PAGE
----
The City of Blanco has had an ordinance since 1991 that provides penalties for dogs running at large, dogs that have not had rabies shots, and dogs not wearing identification tags. However, just a casual drive through the city will yield numerous sightings of dogs running through vacant lots or down the street, causing a potential hazard to themselves, to motorists, cyclists, or pedestrians. Police Chief Michael Ritchey has received three complaints recently from pedestrians walking to exercise class who have felt threatened by dogs running loose. If someone is bitten by an unidentified dog that cannot be apprehended, the bite victim will have to pay for rabies shots—a costly and painful process.
Chief Ritchey hopes to improve the situation by enforcing the ordinance more strictly. The penalty for any of the violations is a fine of up to $500 per day. In the past, complaints about these animals have come to the police department, and officers have had to locate the animal, verify the identity of the owner, locate him or her, and assess the fine—a sometimes lengthy and frustrating endeavor. As one city employee verified, owners will sometimes deny their ownership if the dog has no tag. In hopes of simplifying the process and making better use of Blanco’s limited police power, Chief Ritchey will be suggesting to city council members at their January meeting that city public works department employees be used to apprehend the animals. The after-hours rate for city employees is $35 per hour. He also asks for the help of anyone who sees a dog running at large to detain the animal and notify the police.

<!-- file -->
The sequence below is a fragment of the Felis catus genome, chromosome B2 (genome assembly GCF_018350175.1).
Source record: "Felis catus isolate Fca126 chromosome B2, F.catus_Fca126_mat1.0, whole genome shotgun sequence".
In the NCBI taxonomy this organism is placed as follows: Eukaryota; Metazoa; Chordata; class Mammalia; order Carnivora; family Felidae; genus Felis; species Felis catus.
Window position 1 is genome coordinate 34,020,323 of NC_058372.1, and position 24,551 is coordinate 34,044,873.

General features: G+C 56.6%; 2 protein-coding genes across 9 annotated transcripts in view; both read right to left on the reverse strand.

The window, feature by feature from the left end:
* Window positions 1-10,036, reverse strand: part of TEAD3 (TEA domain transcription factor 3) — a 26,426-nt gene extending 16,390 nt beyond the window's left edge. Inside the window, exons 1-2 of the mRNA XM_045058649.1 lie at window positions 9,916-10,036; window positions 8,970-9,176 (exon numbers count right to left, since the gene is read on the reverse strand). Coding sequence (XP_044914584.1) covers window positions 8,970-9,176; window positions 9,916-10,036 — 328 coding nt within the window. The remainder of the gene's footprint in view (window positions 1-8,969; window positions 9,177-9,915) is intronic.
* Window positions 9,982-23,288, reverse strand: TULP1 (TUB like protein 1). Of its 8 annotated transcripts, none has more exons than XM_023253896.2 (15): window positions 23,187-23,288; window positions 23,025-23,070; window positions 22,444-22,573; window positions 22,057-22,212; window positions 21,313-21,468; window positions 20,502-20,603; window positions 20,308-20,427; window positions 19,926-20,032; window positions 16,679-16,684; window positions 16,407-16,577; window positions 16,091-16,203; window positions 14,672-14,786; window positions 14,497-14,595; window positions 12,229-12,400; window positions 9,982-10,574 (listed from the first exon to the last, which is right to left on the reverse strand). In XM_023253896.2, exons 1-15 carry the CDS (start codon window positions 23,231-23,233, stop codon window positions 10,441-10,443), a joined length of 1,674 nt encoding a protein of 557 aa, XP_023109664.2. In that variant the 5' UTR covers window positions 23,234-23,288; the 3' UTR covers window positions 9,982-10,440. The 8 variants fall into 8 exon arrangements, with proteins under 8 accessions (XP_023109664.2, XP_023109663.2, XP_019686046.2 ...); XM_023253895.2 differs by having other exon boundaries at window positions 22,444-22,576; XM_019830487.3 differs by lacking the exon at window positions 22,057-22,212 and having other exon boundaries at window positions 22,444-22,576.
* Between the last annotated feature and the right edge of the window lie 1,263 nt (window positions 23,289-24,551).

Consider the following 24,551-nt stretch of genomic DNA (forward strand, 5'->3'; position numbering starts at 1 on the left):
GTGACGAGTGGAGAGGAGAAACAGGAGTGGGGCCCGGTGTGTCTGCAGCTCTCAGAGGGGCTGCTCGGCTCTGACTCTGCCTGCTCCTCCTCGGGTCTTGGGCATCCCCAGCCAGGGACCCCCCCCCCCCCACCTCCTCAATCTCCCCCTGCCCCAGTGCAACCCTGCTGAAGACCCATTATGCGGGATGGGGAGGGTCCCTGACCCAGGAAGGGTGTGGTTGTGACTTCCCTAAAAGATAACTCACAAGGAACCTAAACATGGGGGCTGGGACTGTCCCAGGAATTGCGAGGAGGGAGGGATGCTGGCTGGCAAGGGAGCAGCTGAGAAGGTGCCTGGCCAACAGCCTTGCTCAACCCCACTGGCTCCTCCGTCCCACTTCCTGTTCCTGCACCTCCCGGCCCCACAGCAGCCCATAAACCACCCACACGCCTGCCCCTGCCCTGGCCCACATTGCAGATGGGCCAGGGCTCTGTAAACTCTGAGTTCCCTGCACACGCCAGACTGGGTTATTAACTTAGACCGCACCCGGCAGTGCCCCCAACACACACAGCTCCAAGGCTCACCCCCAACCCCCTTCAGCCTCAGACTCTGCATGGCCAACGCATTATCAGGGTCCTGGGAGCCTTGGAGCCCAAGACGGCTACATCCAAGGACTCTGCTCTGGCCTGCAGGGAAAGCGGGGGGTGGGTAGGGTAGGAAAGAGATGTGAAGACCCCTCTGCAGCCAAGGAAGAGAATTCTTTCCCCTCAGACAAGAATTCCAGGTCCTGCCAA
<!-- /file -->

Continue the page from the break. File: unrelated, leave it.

“I’m working for taxpayers,” says Chief Ritchey. “I’m trying to find ways to save them money.” The municipal court judge will have the power to levy a fine for restitution for the time taken to apprehend and transport dogs to the veterinary clinic. In addition, the vet clinic bills the city directly for boarding dogs, although they are euthanized after three days if they are not picked up by their owners. In a recent month, Blanco taxpayers paid $380 for dogs picked up, boarded, and euthanized.
Chief Ritchey has spoken to the judge, to city council members, and to the veterinary clinic in order to coordinate efforts to make the city safer for all its citizens—human and canine. Council will discuss the matter at their January meeting.